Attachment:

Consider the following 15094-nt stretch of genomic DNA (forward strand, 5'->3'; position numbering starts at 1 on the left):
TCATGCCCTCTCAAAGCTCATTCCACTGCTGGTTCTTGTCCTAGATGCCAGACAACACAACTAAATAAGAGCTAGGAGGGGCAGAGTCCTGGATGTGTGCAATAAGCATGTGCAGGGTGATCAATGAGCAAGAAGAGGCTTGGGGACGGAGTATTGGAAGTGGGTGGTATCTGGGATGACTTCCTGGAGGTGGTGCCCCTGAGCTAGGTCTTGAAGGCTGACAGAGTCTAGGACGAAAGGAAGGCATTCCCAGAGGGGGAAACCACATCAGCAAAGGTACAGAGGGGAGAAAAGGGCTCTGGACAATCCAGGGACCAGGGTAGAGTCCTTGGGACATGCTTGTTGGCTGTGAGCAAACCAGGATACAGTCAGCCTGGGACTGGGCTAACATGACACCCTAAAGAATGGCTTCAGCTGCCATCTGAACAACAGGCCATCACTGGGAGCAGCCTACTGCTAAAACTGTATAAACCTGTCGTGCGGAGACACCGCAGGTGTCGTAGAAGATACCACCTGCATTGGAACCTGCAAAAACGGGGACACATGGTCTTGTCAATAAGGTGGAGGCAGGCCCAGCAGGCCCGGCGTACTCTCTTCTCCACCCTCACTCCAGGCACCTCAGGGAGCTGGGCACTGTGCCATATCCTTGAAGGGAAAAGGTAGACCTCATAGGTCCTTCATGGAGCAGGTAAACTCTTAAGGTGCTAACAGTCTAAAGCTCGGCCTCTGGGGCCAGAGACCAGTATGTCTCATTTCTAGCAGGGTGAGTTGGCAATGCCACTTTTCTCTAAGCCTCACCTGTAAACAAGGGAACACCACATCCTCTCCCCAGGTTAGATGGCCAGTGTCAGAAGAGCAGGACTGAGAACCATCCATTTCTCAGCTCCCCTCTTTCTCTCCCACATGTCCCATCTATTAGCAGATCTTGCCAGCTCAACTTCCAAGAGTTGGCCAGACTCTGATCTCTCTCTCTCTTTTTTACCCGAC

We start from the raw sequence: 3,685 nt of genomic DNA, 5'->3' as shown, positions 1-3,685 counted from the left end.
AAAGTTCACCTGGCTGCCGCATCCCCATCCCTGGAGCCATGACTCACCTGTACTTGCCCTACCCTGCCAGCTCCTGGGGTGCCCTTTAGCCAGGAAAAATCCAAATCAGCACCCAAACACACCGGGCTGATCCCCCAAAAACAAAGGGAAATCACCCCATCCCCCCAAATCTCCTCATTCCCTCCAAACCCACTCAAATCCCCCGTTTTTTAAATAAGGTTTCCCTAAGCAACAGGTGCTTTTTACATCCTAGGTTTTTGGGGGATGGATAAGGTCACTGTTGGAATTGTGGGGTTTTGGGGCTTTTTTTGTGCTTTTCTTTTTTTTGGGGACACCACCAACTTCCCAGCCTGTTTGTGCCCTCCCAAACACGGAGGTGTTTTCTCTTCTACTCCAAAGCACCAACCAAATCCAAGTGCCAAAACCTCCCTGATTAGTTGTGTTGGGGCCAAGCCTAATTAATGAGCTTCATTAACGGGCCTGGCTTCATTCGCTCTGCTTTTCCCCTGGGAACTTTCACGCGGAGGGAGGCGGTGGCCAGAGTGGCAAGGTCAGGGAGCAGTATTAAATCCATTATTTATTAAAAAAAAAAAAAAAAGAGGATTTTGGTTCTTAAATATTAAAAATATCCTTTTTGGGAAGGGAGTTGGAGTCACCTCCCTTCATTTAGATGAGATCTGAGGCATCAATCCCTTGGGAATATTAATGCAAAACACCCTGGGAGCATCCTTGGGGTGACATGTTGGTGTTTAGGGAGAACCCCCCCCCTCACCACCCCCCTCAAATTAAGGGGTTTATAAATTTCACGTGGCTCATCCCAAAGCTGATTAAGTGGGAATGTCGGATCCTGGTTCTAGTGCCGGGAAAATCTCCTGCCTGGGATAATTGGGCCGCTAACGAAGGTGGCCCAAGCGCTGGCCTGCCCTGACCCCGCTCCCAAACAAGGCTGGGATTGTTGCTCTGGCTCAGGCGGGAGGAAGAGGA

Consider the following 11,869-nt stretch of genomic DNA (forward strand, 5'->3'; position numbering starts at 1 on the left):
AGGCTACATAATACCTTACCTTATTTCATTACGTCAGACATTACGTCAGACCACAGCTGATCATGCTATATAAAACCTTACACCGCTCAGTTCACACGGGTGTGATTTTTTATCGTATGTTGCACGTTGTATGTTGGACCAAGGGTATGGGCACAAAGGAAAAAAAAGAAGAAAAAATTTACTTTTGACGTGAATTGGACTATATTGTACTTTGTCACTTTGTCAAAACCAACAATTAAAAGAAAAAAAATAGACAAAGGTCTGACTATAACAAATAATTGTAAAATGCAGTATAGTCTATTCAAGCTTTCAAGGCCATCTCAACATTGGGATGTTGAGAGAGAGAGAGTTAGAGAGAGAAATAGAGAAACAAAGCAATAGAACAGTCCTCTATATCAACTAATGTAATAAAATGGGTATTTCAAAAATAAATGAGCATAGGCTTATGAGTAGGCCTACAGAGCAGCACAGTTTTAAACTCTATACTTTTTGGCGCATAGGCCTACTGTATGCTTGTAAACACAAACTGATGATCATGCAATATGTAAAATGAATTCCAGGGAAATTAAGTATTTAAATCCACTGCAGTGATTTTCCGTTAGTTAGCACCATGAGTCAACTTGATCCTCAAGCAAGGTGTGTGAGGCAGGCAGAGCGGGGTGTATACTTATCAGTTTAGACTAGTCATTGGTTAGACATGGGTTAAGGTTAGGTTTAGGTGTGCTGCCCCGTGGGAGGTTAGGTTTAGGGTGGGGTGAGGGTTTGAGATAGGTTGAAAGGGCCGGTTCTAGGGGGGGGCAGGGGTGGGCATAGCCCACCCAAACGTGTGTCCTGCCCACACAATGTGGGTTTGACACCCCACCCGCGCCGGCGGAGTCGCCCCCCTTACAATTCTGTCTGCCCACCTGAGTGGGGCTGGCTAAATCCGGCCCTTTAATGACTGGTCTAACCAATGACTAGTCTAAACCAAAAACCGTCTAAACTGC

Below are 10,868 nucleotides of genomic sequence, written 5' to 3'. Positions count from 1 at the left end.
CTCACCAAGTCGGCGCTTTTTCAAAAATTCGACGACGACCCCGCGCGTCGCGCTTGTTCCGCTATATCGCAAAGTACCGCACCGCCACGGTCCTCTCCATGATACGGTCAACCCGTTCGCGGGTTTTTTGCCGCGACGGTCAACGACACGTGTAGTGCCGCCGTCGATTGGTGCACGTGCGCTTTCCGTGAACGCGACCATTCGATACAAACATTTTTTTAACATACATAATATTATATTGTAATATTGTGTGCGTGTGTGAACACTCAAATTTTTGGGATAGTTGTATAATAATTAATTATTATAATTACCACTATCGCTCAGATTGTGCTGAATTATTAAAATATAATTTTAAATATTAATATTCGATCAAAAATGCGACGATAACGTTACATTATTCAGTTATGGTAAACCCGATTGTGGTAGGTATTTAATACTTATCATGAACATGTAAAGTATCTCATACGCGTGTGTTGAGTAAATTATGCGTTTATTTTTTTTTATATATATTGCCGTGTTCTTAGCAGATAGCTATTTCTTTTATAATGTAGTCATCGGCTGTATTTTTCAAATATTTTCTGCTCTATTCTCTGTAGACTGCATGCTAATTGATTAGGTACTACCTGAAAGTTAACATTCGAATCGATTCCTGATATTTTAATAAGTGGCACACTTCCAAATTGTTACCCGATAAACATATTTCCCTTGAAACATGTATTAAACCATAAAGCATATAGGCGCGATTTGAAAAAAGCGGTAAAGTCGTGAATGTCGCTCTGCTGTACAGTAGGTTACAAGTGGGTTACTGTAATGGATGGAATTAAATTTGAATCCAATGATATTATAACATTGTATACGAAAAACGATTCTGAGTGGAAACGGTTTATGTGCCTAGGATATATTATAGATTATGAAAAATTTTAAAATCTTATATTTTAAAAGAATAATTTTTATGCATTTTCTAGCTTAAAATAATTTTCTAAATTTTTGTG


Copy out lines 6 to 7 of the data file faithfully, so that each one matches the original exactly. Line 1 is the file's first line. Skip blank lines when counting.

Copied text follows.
AGGCTACATAATACCTTACCTTATTTCATTACGTCAGACATTACGTCAGACCACAGCTGATCATGCTATATAAAACCTTACACCGCTCAGTTCACACGGGTGTGATTTTTTATCGTATGTTGCACGTTGTATGTTGGACCAAGGGTATGGGCACAAAGGAAAAAAAAGAAGAAAAAATTTACTTTTGACGTGAATTGGACTATATTGTACTTTGTCACTTTGTCAAAACCAACAATTAAAAGAAAAAAAATAGACAAAGGTCTGACTATAACAAATAATTGTAAAATGCAGTATAGTCTATTCAAGCTTTCAAGGCCATCTCAACATTGGGATGTTGAGAGAGAGAGAGTTAGAGAGAGAAATAGAGAAACAAAGCAATAGAACAGTCCTCTATATCAACTAATGTAATAAAATGGGTATTTCAAAAATAAATGAGCATAGGCTTATGAGTAGGCCTACAGAGCAGCACAGTTTTAAACTCTATACTTTTTGGCGCATAGGCCTACTGTATGCTTGTAAACACAAACTGATGATCATGCAATATGTAAAATGAATTCCAGGGAAATTAAGTATTTAAATCCACTGCAGTGATTTTCCGTTAGTTAGCACCATGAGTCAACTTGATCCTCAAGCAAGGTGTGTGAGGCAGGCAGAGCGGGGTGTATACTTATCAGTTTAGACTAGTCATTGGTTAGACATGGGTTAAGGTTAGGTTTAGGTGTGCTGCCCCGTGGGAGGTTAGGTTTAGGGTGGGGTGAGGGTTTGAGATAGGTTGAAAGGGCCGGTTCTAGGGGGGGGCAGGGGTGGGCATAGCCCACCCAAACGTGTGTCCTGCCCACACAATGTGGGTTTGACACCCCACCCGCGCCGGCGGAGTCGCCCCCCTTACAATTCTGTCTGCCCACCTGAGTGGGGCTGGCTAAATCCGGCCCTTTAATGACTGGTCTAACCAATGACTAGTCTAAACCAAAAACCGTCTAAACTGC

Below are 10,868 nucleotides of genomic sequence, written 5' to 3'. Positions count from 1 at the left end.